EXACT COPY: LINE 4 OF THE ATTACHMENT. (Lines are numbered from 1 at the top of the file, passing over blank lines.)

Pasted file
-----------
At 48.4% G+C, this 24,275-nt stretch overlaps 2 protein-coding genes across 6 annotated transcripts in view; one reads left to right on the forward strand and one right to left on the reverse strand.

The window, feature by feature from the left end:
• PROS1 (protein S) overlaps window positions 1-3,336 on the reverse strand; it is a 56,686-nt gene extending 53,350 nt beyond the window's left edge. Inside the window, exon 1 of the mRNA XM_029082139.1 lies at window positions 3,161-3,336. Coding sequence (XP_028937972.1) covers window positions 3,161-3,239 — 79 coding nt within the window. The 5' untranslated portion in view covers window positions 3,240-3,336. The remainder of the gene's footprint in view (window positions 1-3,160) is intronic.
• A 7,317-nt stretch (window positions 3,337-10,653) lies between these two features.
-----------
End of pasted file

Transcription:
• A 7,317-nt stretch (window positions 3,337-10,653) lies between these two features.